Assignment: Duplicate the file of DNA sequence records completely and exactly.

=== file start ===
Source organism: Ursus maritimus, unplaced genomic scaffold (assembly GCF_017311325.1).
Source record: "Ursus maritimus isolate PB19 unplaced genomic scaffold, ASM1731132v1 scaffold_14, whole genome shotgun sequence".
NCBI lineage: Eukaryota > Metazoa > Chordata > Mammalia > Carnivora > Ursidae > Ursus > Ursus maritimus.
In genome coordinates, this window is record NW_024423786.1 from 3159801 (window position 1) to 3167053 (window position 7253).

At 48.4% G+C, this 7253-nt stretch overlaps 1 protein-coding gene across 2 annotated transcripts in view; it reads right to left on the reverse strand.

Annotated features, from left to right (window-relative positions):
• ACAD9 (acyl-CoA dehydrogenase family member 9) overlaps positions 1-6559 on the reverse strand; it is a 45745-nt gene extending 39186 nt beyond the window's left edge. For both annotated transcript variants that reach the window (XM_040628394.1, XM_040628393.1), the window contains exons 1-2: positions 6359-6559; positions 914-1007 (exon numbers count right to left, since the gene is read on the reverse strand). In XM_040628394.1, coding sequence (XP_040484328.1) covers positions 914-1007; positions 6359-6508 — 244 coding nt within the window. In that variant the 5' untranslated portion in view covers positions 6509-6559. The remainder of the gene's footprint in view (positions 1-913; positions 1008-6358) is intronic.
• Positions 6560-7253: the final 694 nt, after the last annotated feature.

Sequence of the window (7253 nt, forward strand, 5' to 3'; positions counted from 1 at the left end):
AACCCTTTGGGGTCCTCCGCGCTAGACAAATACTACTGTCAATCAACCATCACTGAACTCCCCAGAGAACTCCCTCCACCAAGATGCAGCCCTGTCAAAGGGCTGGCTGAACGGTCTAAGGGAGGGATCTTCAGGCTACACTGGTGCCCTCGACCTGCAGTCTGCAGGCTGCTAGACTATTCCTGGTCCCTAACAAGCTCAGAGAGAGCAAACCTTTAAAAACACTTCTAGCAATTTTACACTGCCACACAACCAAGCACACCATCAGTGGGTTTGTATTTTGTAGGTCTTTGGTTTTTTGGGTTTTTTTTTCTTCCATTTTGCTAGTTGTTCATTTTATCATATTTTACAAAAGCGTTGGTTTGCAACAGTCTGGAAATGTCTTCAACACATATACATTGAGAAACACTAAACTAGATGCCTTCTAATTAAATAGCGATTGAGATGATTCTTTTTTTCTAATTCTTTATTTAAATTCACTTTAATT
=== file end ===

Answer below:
Source organism: Ursus maritimus, unplaced genomic scaffold (assembly GCF_017311325.1).
Source record: "Ursus maritimus isolate PB19 unplaced genomic scaffold, ASM1731132v1 scaffold_14, whole genome shotgun sequence".
NCBI lineage: Eukaryota > Metazoa > Chordata > Mammalia > Carnivora > Ursidae > Ursus > Ursus maritimus.
In genome coordinates, this window is record NW_024423786.1 from 3159801 (window position 1) to 3167053 (window position 7253).

At 48.4% G+C, this 7253-nt stretch overlaps 1 protein-coding gene across 2 annotated transcripts in view; it reads right to left on the reverse strand.

Annotated features, from left to right (window-relative positions):
• ACAD9 (acyl-CoA dehydrogenase family member 9) overlaps positions 1-6559 on the reverse strand; it is a 45745-nt gene extending 39186 nt beyond the window's left edge. For both annotated transcript variants that reach the window (XM_040628394.1, XM_040628393.1), the window contains exons 1-2: positions 6359-6559; positions 914-1007 (exon numbers count right to left, since the gene is read on the reverse strand). In XM_040628394.1, coding sequence (XP_040484328.1) covers positions 914-1007; positions 6359-6508 — 244 coding nt within the window. In that variant the 5' untranslated portion in view covers positions 6509-6559. The remainder of the gene's footprint in view (positions 1-913; positions 1008-6358) is intronic.
• Positions 6560-7253: the final 694 nt, after the last annotated feature.

Sequence of the window (7253 nt, forward strand, 5' to 3'; positions counted from 1 at the left end):
AACCCTTTGGGGTCCTCCGCGCTAGACAAATACTACTGTCAATCAACCATCACTGAACTCCCCAGAGAACTCCCTCCACCAAGATGCAGCCCTGTCAAAGGGCTGGCTGAACGGTCTAAGGGAGGGATCTTCAGGCTACACTGGTGCCCTCGACCTGCAGTCTGCAGGCTGCTAGACTATTCCTGGTCCCTAACAAGCTCAGAGAGAGCAAACCTTTAAAAACACTTCTAGCAATTTTACACTGCCACACAACCAAGCACACCATCAGTGGGTTTGTATTTTGTAGGTCTTTGGTTTTTTGGGTTTTTTTTTCTTCCATTTTGCTAGTTGTTCATTTTATCATATTTTACAAAAGCGTTGGTTTGCAACAGTCTGGAAATGTCTTCAACACATATACATTGAGAAACACTAAACTAGATGCCTTCTAATTAAATAGCGATTGAGATGATTCTTTTTTTCTAATTCTTTATTTAAATTCACTTTAATT